Fair Dealing Week (Fair Use Week in the United States) is the Association of Research Libraries (ARL)’s annual celebration of fair dealing. To mark Fair Dealing Week, we’ll be blogging about it all week. These posts will outline why fair dealing is important, what fair dealing means to instructors, and how fair dealing applies to students.
Fair dealing is a right in the Copyright Act (Section 29) which allows the copying and communicating of copyrighted works without permission from or payment to the copyright holder. The Supreme Court of Canada has established a two-part, six-factor test for determining fair dealing:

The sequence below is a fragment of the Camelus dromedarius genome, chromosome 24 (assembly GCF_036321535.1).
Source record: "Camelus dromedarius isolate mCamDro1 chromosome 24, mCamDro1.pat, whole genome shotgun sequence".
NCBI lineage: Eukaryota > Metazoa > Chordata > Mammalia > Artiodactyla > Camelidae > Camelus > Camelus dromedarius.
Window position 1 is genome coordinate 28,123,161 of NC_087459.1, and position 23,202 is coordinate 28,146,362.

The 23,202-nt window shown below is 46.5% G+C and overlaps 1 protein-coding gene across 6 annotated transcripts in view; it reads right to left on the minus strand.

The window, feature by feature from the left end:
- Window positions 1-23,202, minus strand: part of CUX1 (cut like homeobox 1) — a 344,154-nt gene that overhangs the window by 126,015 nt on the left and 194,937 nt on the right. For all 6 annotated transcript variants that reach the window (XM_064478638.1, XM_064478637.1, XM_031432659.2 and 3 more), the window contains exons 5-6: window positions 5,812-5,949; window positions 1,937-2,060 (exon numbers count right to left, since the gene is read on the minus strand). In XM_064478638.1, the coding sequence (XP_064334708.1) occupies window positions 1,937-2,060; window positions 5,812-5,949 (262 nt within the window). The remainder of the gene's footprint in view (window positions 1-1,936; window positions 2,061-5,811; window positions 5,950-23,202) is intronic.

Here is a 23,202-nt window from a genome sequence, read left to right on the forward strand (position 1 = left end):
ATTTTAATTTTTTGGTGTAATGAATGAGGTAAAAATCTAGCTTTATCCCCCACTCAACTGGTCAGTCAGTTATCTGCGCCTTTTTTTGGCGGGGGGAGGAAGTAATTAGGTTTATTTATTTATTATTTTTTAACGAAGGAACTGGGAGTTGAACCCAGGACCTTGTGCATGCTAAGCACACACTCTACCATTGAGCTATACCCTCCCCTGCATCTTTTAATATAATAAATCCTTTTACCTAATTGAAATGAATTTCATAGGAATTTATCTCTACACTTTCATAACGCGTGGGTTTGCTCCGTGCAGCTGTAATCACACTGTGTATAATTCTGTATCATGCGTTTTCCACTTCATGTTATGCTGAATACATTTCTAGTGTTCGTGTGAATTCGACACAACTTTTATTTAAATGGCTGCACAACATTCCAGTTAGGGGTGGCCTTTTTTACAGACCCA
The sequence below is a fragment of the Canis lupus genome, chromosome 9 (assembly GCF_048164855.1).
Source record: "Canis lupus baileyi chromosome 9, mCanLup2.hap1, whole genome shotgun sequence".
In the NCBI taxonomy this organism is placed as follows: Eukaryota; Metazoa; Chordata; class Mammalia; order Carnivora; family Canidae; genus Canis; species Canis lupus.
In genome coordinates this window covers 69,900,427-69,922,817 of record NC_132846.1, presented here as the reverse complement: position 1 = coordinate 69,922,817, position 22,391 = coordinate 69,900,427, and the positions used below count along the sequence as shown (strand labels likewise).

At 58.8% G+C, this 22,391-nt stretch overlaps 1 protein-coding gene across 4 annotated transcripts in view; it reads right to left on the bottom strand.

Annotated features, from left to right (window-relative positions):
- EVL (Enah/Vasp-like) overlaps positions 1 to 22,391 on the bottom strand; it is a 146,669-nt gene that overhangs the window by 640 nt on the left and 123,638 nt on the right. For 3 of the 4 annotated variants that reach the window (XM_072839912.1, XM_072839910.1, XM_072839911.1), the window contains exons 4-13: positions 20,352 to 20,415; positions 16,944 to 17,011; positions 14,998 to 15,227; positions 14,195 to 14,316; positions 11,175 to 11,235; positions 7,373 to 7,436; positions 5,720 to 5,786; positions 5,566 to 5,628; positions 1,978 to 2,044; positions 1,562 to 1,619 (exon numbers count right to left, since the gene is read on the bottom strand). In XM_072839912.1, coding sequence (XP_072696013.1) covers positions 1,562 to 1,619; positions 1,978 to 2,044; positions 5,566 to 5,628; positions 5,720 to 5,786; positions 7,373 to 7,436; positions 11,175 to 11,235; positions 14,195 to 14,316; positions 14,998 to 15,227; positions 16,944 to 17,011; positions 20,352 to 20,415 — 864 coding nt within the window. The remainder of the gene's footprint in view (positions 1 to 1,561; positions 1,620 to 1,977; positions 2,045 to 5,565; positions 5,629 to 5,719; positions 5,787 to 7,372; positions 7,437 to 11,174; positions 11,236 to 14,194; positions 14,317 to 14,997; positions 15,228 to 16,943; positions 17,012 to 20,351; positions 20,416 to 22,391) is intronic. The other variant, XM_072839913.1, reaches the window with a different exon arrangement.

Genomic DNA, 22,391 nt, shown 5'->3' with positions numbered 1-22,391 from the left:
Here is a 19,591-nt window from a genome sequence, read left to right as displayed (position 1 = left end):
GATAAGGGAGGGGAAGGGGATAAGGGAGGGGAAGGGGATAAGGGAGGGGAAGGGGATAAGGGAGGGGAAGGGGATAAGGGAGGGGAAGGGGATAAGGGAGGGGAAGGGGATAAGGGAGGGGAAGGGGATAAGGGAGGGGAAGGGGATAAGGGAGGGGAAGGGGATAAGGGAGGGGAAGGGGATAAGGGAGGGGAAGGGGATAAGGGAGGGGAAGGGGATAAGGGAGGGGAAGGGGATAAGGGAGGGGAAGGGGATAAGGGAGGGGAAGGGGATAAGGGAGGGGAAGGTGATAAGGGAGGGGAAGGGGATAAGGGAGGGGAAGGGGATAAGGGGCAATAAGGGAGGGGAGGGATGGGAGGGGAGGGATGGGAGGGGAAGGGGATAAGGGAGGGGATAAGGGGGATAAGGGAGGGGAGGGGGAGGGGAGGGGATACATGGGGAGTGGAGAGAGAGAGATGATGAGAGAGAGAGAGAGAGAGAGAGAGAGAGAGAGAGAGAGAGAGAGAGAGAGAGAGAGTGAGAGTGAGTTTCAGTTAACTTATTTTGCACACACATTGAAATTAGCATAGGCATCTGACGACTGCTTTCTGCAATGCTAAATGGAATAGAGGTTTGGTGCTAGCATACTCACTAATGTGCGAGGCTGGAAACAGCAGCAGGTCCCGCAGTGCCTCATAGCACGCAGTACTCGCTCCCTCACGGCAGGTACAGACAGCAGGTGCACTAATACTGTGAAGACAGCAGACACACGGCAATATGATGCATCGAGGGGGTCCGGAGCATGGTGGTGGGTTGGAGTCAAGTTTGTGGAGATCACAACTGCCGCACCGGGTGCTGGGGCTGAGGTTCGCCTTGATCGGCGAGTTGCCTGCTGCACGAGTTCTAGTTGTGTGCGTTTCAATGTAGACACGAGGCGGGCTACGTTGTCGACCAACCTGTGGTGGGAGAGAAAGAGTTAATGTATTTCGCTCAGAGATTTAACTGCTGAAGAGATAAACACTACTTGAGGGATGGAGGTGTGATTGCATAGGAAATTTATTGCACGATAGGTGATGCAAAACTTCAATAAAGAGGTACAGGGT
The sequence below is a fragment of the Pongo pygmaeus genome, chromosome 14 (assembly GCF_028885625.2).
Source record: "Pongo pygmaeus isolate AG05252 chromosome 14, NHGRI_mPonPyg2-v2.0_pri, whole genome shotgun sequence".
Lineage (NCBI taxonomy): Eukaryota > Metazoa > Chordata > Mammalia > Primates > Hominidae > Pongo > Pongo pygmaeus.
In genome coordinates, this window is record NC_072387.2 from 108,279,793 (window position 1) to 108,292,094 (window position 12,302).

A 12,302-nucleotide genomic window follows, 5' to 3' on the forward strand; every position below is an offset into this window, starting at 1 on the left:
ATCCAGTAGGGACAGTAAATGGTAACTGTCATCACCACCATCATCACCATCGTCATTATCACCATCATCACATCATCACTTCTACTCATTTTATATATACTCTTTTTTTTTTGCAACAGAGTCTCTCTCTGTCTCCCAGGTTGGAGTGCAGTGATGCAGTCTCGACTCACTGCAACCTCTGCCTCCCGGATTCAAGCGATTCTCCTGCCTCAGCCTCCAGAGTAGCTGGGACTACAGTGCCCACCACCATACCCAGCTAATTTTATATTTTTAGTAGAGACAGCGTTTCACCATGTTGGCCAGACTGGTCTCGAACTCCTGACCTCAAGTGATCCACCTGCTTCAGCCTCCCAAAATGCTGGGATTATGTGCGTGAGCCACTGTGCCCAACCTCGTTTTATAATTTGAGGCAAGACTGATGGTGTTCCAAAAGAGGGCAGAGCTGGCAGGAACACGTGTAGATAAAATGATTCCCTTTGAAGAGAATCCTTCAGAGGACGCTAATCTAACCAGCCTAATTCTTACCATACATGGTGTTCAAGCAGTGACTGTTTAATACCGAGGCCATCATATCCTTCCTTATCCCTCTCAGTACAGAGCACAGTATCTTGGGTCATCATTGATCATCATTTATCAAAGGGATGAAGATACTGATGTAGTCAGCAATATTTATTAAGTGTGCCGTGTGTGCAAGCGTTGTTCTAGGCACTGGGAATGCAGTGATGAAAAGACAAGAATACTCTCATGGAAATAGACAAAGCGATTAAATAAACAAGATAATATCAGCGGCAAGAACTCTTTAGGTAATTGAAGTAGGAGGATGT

Step One: Determine if your use of a copyrighted work is covered by any of the purposes enumerated in the Copyright Act: research, private study, criticism, news reporting, education, parody, or satire.
Step Two: If your use does fall under one of these purposes, then you can proceed to applying each of the six factors the Supreme Court identified. The six factors are: purpose (different from the purpose in the first step), character, amount, alternatives, nature, and effect.
If your use of a copyrighted work passes both of these steps, it can be deemed fair dealing. To clarify the determination of fair dealing, Dalhousie has developed a set of Fair Dealing Guidelines, in cooperation with the Association of Universities and Colleges of Canada. These guidelines apply to all members of the Dalhousie University community — faculty, staff and students.
For more information, consult the Dalhousie Libraries Copyright Office’s Fair Dealing Basics page, and the Fair Dealing Guidelines. Contact the Copyright Office with any questions or comments at email@example.com